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The Season of Uncertainty for Wisconsin Crops

Timely rain has helped crop development after delayed planting this spring.

In south-central Wisconsin, Doug Rebout’s crop on his 4,000-acre farm looks beautiful.

Earlier this spring, Rebout, along with most farmers in Wisconsin, was limited to the short spells between rainfalls to begin and finish planting. The cold, wet weather has affected the crop’s progress a little, but overall, and especially for corn, the crop has nearly caught up to normal.

“We were still getting a bunch of rain this summer, but there were some gaps in between so that the crop wouldn’t drown out. It was timely rain.”

However, once the corn started tasseling, the rain stopped, and now more than ever, they could use some timely showers.

Rainfall didn’t only challenge planting this year, but also spraying fungicide and insecticide. "There are a lot of insects out there right now; they’re especially bad in our late-planted soybeans."

Planning Ahead

Rebout and others have been holding off on marketing in anticipation of the USDA August Crop Production Report Monday, hoping the prices will jump up.

And as for what’s next, Rebout says, “We’re looking forward and planning when to chop our corn silage for our cows. Otherwise, we wait and see. This has been the season of uncertainty."

As of August 4, the USDA rates topsoil moisture supplies at:

  • 2% very short

  • 12% short

  • 76% adequate

  • 10% surplus

USDA-Rated Subsoil Moisture Supplies:

  • 1% very short

  • 5% short

  • 82% adequate

  • 12% surplus

The drought monitor for Wisconsin shows only 1.22% of the state as abnormally dry.

August 2019 Wisconsin Drought Monitor
National Drought Mitigation Center

The precipitation totals between August 1-August 8, 2019 show south-central Wisconsin received upwards of 2.69 inches of rain, a pocket in eastern Wisconsin received 4.04 inches of rain, and there was little to no rain along the border of northwest Wisconsin.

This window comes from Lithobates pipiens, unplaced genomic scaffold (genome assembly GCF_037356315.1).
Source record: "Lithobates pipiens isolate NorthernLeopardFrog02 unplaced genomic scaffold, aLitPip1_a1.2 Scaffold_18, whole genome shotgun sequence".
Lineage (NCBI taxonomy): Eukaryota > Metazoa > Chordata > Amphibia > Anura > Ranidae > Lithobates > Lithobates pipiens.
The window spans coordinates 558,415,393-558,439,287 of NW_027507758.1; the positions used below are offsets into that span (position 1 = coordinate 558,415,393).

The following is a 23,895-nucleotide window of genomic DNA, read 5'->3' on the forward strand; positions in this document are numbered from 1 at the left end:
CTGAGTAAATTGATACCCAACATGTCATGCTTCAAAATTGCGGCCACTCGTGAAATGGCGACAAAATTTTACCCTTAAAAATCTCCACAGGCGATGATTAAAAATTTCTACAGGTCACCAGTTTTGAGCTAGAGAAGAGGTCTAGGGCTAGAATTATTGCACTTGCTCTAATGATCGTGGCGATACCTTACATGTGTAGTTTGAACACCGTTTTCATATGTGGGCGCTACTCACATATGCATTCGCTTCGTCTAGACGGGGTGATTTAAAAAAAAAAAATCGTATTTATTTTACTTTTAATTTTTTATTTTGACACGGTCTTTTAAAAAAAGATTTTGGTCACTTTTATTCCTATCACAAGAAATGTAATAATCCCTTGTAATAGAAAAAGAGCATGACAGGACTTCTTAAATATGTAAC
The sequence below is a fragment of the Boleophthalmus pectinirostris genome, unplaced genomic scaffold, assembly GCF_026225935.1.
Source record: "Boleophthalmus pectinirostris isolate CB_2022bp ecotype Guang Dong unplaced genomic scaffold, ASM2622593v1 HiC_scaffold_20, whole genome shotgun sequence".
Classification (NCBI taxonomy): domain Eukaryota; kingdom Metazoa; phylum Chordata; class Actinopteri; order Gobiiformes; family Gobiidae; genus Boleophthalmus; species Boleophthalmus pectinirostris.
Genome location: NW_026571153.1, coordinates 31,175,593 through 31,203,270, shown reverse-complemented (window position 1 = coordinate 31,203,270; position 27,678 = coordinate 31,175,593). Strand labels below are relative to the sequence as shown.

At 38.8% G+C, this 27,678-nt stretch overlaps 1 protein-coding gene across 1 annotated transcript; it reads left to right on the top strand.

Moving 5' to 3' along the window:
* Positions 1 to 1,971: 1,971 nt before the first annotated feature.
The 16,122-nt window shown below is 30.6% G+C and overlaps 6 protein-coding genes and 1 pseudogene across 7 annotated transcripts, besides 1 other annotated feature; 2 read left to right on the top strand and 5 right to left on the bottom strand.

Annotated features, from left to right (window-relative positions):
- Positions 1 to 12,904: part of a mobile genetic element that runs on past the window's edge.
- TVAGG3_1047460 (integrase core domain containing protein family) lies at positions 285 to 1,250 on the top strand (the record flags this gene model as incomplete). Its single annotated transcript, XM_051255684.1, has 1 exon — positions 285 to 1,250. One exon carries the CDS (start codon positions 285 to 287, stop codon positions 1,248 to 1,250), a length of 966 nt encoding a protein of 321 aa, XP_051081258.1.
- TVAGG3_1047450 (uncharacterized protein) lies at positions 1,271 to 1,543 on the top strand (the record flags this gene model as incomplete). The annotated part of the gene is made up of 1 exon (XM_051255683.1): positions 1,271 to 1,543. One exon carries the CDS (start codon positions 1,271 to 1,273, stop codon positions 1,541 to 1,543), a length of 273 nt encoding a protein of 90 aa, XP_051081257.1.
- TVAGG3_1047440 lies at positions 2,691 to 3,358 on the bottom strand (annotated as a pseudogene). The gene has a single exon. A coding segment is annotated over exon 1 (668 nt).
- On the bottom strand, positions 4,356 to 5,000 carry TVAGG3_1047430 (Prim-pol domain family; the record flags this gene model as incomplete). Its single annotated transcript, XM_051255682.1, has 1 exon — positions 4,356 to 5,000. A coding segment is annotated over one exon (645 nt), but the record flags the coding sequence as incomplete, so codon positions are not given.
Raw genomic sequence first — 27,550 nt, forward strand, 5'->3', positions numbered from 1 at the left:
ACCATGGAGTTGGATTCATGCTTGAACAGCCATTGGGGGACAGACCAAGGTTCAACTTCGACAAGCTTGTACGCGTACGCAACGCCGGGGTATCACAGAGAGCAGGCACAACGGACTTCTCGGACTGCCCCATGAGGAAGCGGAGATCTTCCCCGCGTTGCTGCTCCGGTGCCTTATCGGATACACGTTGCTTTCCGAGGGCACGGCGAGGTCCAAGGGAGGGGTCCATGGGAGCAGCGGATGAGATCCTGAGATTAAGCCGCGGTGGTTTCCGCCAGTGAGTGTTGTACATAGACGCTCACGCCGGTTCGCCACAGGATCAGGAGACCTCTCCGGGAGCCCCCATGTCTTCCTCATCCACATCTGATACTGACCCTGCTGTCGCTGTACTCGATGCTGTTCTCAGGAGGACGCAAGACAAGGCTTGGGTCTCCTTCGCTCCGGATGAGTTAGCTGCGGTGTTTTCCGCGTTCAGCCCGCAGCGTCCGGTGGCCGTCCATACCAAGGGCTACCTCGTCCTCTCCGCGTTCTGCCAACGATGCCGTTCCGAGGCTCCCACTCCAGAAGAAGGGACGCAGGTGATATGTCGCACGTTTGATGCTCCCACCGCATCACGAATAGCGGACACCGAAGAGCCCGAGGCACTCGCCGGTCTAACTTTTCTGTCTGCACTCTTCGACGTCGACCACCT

Wisconsin Precipitation Total August 2019
Iowa Environmental Mesonet

The USDA Crop Progress Report also identifies:

  • Corn silking is 53% complete, 13 days behind last year and 10 days behind the five-year average; 4% of corn has reached the dough stage. Corn condition is 65% good to excellent, up 2 percentage points from last week.

  • Soybeans blooming is at 66%, 13 days behind last year and 11 days behind the average; 29% of soybeans were setting pods, 12 days behind last year and 11 days behind the average. Soybean condition was 69% good to excellent, up four percentage points from last week.

  • Of all winter wheat acres, 97% were coloring, 11 days behind both last year and the average. Winter wheat harvest is reported at 46% complete, nine days behind last year and six days behind the average. Winter wheat condition was 64% good to excellent, up 3 percentage points from last week.

  • For oats, 74% had colored, 11 days behind both last year and the average. Oat harvest was reported as 24% complete, four days behind both last year and the average. Oat condition was 76% good to excellent, up five percentage points from last week.  

  • The second cutting of alfalfa hay was reported as 87% complete, 12 days later than last year and 10 days later than the average. The third cutting was reported as 23% complete, eight days behind last year. All hay condition was reported 58% in good to excellent condition, 4 percentage points above last week.

  • Pasture condition was rated 63% in good to excellent condition, down 2 percentage points from last week.  

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